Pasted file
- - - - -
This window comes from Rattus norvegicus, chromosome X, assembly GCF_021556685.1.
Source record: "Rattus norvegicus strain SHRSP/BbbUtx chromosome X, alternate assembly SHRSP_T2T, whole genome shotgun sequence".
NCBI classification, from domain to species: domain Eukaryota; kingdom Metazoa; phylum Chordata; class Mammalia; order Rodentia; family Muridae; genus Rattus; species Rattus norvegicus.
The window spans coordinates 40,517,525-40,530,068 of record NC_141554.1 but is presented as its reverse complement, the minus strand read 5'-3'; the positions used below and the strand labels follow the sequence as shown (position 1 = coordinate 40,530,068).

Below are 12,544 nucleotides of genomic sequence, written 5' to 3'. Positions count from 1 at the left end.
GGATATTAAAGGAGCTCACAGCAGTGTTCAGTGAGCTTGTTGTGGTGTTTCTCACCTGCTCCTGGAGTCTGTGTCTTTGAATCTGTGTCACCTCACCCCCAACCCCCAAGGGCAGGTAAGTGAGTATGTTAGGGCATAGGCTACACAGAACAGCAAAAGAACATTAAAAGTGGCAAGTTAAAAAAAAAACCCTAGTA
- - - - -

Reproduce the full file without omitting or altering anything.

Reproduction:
This window comes from Rattus norvegicus, chromosome X, assembly GCF_021556685.1.
Source record: "Rattus norvegicus strain SHRSP/BbbUtx chromosome X, alternate assembly SHRSP_T2T, whole genome shotgun sequence".
NCBI classification, from domain to species: domain Eukaryota; kingdom Metazoa; phylum Chordata; class Mammalia; order Rodentia; family Muridae; genus Rattus; species Rattus norvegicus.
The window spans coordinates 40,517,525-40,530,068 of record NC_141554.1 but is presented as its reverse complement, the minus strand read 5'-3'; the positions used below and the strand labels follow the sequence as shown (position 1 = coordinate 40,530,068).

Below are 12,544 nucleotides of genomic sequence, written 5' to 3'. Positions count from 1 at the left end.
GGATATTAAAGGAGCTCACAGCAGTGTTCAGTGAGCTTGTTGTGGTGTTTCTCACCTGCTCCTGGAGTCTGTGTCTTTGAATCTGTGTCACCTCACCCCCAACCCCCAAGGGCAGGTAAGTGAGTATGTTAGGGCATAGGCTACACAGAACAGCAAAAGAACATTAAAAGTGGCAAGTTAAAAAAAAAACCCTAGTA